It’s been another incredible week here at the most northern point of Thailand. The trafficking incident aside (a full report has been made so I’ll update you as things progress), Bangkok was outrageous. Four girls, one birthday, many rounds of sheesha, and an amazing night at Bed Supperclub. Let’s just leave it at what happens in Bangkok stays in Bangkok!
The crew that courageously ventured into Burma made it back safe and sound. We had no contact with them for four days but hoped they’d be okay and they were. We now know that if you plan on venturing into Burma, you will be forced to hire a guide at $33 per day plus the cost of your visa and your transport. Bottom line: Burma ain’t cheap and you can estimate that 50% of your money spent is going directly into the hands of the government. You will also be registered daily at immigration so the Burmese government can keep tabs on your whereabouts at all times. You will also be restricted from going into areas where conflict ensues because Burma doesn’t want you to see that. In fact, the guide you hire may even go so far as to tell you that Burma is now a democratic nation. As if. I’m happy the crew went in and had an eye-opening experience. I wish I would’ve gone in but I’m glad I didn’t for two reasons: It would’ve busted me financially and I just can’t support their government without being able to offset that support by aiding the people in a serious way.
The Thai school year started up on May 18, so DEPDC/GMS is teeming with children and the energy is magnetizing. There is a load to do and I’m working tirelessly to get it all done before I leave. It’s a juggling act balancing English classes, granting writing, designing handbooks, attending meetings, et al. I’m loving every minute of it even though I get stressed out from time to time but it’s important for me to participate fully and leave here knowing I made valuable contributions. Exciting things are happening these next weeks. The International Department (“Team ID”) is gearing up for new volunteers and interns, visits to exciting places, new projects with the kids, and the big MTV EXIT human trafficking awareness concert in Chiang Mai. As usual, there is never a dull moment!
As for returning to the U.S., I can say with certainty that I have no desire to leave Southeast Asia just yet. I am in my element here, working on the ground in anti-trafficking, surrounded by people who inspire me, and children and young adolescents I absolutely adore. Yes, I am running out of money and long-term, unpaid volunteerism is not sustainable unless you have deep pockets. Although I would love to see my crew back in Zootown and eat some killer Mexican food, I’ve decided leaving is unacceptable to me. One of the sure ways I can find employment here is to – you guessed it – teach English. So I registered at Ajarn last week and to my utter shock and awe, the calls started rolling in within minutes. There seems to be a plethora of work and even though I don’t have a TESL certificate, I have a degree, 10 years of professional experience and on-the-ground teaching experience in Thailand. It boils down to this: If I find work, I’m staying. If I don’t, I’m forced to leave. Que sera, sera.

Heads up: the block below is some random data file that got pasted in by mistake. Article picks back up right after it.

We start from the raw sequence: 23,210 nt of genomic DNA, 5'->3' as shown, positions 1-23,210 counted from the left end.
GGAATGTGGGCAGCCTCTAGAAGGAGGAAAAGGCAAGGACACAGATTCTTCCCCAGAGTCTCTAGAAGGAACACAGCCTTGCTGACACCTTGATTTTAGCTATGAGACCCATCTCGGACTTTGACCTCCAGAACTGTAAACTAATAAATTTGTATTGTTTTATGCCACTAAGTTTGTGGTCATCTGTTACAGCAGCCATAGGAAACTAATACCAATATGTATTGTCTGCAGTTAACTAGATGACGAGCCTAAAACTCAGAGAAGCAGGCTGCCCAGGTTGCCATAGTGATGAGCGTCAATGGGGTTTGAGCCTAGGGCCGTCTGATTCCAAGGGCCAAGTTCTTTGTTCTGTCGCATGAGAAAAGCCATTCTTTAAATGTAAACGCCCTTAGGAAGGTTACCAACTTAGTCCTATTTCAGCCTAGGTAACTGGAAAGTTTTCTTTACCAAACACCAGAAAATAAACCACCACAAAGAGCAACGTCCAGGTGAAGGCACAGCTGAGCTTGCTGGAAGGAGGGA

There is NGO in Mae Sai called Baan Doi Home and Healing Center for Children. It was founded in 2009 by a former DEPDC/GMS volunteer and her associate. Baan Doi (literally “mountain home”) serves children who are HIV positive and without family members to care for them. It has grown substantially over the last couple of years due to full-time dedication and determination of the Baan Doi team. Team ID is often invited to Baan Doi for special occasions which we love because the founders and the children who live there are amazing. A few days ago we got a call that Baan Doi had received two new children both infected with HIV who had just lost their mother, one of whom was a three-year-old boy who was very sick and in need of a blood transfusion. DEDPC/GMS, being the altruistic group that it is, immediately rose to the occasion. A van of blood-type matches went to the Mae Sai Hospital to donate. The boy only needed one pint yet the hospital was left with six thanks to the staff and volunteers of DEPDC/GMS. Job well done!
Amazing things happen here and yesterday was another reminder. I was taking a cool dip in a hotel pool to shed myself of sweat and apathy when a group of kids arrived and jumped in. I’ve been to this particular pool many times and there is never anyone there so this was a first. While some of my companions were annoyed by the splish-splash of the kids, I was interested in knowing where they were from. I swam with them, introduced myself, and found out they were mostly Burmese and Akha. Then I met Florence, a Burmese woman who runs the Drop In Center for Burmese street kids here in Mae Sai. I first learned about the Drop In Center by two young volunteers I met through my blog. Many thanks to Stephanie and Paulina! I’ve since been trying to locate the DIC but have never been able to find them. Finally, we make contact! Florence informed me that the majority of the kids swimming were street kids, some are homeless, others come from impoverished families in Burma and have parents who are addicted to opium. Most are forced by their parents or traffickers to come into Thailand daily and beg on the street. They then return to Burma and surrender the money. The Drop In Center provides them food, safety, children’s activities, and hygiene. While it does not offer accommodation, the DIC works with the street kids daily to teach them not to steal and give them the basic necessities they need. One boy, who I was instantly interested in, is one-and-a-half-years-old and lives on the street. How is this possible? Florence invited me to the DIC on Monday and I will be there first thing. Make every moment count.